We decided to lift this veil of mystery in London, the home of gin, and build a gin brand from scratch made the way gin used to be made.
Sipsmith caught my attention right away. I met founder Sam Galsworthy last year while researching types of gins. One of my go-to cocktails, finding a classic balanced G&T can be a challenge. I spent an afternoon with the Stache, 1920’s Drinking Den team to get our gin on. Over the next few hours, we talked about the gin process and how their copper pot-still Prudence came to life. Check out how Sam and his team created this brilliantly crafted artisanal gin.
How did you create your concept? Share a bit of background about how this spirit came into existence …The idea of Sipsmith came to be from seeing consumer hunger for authenticity and transparency in all things and there simply wasn’t a solution for this in London or the UK in gin where the big brand gins were all being produced in large industrial plants behind closed doors. We decided to lift this veil of mystery in London, the home of gin, and build a gin brand from scratch made the way gin used to be made and we believe should be made at the same time making available our facility and home for consumers to learn about the gin, its history and its many secrets. When we approached the UK government in 2006 to seek a license for such an enterprise we were swiftly told that this would not be possible – purely because no one alive had issued one since 1820 but also because you were not allowed a license for a gin distillery for anything under 2,000ltrs pot still and in 2007 Finance Act the law changed, further to some pressure applied (!), and 2 years later we were granted the first license for a distillery in nearly 200 years. We turned on our first pot still – who is called Prudence – on 14th March 2007 and have been crafting our gin lovingly ever since.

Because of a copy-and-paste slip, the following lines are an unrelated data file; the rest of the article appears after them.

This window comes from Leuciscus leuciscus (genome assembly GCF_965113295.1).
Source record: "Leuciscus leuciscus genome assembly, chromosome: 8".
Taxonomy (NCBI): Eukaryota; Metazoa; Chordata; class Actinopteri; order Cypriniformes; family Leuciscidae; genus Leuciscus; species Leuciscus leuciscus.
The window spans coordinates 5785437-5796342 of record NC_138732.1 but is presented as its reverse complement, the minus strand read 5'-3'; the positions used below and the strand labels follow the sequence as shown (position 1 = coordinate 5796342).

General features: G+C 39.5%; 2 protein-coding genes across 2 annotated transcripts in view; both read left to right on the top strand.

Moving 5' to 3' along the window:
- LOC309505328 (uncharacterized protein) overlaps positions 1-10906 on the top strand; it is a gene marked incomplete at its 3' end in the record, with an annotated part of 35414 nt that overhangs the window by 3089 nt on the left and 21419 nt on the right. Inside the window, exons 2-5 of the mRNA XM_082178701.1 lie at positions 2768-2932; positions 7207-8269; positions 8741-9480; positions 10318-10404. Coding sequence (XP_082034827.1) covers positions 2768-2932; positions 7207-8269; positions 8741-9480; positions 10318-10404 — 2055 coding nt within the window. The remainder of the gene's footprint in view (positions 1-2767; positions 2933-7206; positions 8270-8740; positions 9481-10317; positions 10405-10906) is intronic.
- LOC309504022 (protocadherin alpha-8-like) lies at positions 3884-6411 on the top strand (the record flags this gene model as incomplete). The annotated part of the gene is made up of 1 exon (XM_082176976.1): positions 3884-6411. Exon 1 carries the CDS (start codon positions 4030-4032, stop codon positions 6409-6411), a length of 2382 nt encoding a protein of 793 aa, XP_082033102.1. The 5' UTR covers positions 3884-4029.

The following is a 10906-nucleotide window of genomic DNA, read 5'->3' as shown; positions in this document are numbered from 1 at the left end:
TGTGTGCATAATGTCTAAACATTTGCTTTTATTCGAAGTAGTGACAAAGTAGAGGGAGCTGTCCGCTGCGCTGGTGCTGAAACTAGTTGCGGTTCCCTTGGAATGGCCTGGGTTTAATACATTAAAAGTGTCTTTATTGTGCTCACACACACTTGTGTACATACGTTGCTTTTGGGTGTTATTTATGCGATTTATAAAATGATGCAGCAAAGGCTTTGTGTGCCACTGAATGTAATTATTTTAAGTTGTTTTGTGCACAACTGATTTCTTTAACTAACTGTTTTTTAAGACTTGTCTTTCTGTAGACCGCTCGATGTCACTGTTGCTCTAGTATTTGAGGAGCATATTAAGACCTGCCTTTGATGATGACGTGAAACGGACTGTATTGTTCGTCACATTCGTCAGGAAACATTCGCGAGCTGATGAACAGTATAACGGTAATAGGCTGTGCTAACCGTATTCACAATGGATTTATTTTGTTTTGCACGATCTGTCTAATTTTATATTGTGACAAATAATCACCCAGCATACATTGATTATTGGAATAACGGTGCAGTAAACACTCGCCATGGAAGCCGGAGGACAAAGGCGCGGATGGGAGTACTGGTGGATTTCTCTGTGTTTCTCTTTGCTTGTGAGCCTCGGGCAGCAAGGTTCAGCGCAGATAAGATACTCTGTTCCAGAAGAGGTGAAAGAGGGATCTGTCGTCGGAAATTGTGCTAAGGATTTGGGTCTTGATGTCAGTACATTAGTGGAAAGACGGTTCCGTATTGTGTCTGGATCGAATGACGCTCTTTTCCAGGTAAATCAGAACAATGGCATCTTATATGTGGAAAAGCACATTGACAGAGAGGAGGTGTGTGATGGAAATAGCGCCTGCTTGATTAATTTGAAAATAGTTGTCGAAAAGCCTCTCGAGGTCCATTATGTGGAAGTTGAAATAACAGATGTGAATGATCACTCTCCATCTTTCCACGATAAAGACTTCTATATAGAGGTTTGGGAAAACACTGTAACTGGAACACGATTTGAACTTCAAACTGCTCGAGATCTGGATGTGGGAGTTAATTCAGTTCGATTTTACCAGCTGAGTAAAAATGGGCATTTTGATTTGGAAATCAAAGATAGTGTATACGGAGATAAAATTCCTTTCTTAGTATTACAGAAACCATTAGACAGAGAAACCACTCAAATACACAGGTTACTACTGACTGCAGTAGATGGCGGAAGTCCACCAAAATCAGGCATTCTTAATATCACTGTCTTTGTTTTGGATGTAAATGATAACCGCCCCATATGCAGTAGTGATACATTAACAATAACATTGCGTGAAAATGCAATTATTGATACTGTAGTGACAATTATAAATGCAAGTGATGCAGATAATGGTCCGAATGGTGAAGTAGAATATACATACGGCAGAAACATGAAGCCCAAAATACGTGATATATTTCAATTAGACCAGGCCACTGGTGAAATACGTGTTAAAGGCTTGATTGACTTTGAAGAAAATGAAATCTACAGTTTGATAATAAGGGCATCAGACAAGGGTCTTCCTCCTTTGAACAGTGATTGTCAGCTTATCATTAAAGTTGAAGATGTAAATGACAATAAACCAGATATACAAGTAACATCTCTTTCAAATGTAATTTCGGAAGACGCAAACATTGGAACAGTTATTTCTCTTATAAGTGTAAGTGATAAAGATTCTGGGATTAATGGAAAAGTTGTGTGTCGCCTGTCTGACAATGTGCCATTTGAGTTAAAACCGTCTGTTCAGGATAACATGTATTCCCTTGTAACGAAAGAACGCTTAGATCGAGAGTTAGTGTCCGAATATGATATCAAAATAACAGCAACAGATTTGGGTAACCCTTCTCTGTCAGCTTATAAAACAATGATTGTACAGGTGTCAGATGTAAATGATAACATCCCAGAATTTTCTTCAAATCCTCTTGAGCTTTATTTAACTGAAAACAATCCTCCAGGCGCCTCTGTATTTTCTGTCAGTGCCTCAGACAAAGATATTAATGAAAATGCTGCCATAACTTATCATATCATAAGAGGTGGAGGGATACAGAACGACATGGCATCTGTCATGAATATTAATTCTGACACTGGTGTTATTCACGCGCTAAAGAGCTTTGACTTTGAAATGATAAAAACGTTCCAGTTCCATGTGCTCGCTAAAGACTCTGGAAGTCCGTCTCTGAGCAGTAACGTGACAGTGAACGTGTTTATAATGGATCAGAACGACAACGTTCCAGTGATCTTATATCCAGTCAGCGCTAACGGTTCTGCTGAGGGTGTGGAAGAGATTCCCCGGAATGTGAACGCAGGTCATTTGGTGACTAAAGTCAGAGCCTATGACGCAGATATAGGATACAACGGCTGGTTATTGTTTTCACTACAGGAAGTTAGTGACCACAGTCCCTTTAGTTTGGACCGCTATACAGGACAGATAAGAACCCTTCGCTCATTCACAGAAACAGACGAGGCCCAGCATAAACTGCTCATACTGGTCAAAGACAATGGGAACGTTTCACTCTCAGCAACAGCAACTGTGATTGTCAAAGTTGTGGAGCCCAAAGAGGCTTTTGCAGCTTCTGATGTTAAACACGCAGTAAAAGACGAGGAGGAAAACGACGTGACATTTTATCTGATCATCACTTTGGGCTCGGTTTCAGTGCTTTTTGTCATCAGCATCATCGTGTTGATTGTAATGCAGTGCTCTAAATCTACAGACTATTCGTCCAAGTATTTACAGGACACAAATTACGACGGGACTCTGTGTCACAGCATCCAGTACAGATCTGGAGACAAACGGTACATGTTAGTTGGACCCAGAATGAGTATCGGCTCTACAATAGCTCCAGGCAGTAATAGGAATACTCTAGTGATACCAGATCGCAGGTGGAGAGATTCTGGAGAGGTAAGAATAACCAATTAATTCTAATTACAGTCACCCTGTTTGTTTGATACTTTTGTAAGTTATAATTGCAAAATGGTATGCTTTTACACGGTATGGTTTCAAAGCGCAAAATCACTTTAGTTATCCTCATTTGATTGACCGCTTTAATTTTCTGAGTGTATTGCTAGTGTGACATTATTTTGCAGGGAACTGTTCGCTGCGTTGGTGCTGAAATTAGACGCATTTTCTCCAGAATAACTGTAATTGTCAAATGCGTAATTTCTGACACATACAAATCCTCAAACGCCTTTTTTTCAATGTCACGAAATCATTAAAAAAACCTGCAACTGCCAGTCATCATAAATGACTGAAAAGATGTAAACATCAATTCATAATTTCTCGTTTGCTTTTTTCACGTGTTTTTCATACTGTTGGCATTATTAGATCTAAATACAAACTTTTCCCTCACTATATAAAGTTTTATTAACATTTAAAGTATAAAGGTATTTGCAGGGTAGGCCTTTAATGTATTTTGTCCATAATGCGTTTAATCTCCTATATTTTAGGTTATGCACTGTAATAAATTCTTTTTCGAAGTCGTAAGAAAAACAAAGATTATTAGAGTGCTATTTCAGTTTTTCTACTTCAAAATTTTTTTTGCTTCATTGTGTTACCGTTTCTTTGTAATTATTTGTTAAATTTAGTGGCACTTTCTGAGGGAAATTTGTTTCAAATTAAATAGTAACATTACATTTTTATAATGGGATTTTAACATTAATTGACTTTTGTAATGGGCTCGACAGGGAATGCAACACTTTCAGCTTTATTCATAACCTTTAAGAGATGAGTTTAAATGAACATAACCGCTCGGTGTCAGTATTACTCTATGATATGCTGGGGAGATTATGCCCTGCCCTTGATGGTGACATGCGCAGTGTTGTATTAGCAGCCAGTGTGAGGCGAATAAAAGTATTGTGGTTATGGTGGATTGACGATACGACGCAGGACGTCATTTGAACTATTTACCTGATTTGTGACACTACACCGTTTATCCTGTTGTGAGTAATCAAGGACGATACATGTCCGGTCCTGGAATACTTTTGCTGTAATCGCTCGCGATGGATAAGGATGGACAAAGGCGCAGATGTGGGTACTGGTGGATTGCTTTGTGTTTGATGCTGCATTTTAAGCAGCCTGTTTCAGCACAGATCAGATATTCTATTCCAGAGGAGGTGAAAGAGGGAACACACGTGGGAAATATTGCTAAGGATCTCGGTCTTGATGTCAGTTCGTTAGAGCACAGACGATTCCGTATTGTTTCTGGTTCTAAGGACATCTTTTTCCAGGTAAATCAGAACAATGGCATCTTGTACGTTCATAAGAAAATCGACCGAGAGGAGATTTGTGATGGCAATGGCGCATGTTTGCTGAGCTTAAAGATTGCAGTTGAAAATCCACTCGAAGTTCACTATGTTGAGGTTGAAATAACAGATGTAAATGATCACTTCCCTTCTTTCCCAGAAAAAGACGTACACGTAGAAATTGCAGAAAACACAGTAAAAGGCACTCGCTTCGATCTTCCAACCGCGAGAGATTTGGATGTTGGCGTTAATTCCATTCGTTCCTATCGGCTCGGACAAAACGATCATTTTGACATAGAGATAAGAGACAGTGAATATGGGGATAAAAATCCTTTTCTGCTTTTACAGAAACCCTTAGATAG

Share the story behind the name? The name itself is inspired from my business partners Father, who is a well known silver smith who takes precious metals and raises them into something more valuable than when there were in their original state – thus the name Smith. He encouraged us to think along these lines when naming our business and so we decided to prefix SIP in front o SMITH as we felt this was the smithery that best suited us.
What sets this gin apart from others on the market? It is the way we make it that sets it apart. This is a true classic of a gin – made the way gin used to be made and the way gin should be made. Ours is a gin that is not made from concentrate IE adding neutral alcohol to the distillate after the run to stretch the flavours and make the yield go further – instead the gin we bottle is the finished gin from the still – no alcohol added afterwards – you therefore get extraordinary smoothness and character. While many gins use varying exotic botanicals our recipe would not have surprised a 19th C distiller and that was always the plan.
What is your favorite cocktail memory? It was a gin martini in Duke’s Hotel, London in November 2010. This is one of the pinnacle accounts to secure in the world for a martini and their listing it was a huge deal for us and it happened to coincide with Sipsmith being nominated for best newcomer in UK from Observer Food Magazine – this was a gin martini I’ll never forget.
What is your go-to/favorite cocktail? It has to be a gin martini, dry with a twist.
What music complements your drinking style? I’m a jazz fiend so Cole Porter or John Coltrane work splendidly for me.
What is your essential bar accessory? It has to be a mixing glass we developed from recycled Sipsmith bottles. We cut the top of the bottle neck off and reheat it to develop a lip in the glass that acts as spout. It looks amazing and is all about UPCYCLING which we love.
What trend excites you most about today’s cocktailing scene? The reversion by so many to classicism – the classic, most simple cocktails for me are always what float my boat and they are nearly always the ones from the good old days of cocktail making!
Sipsmith Gin is Known for … Being the first distillery in London for nearly 200 years, Kick-starting the gin revolution in the UK and being the smoothest Dry Gin around.
Must have Garnish … Just a peel of amalfi lemon please.
This time next year you’ll be drinking ... If I’m honest, a Sipsmith gin martini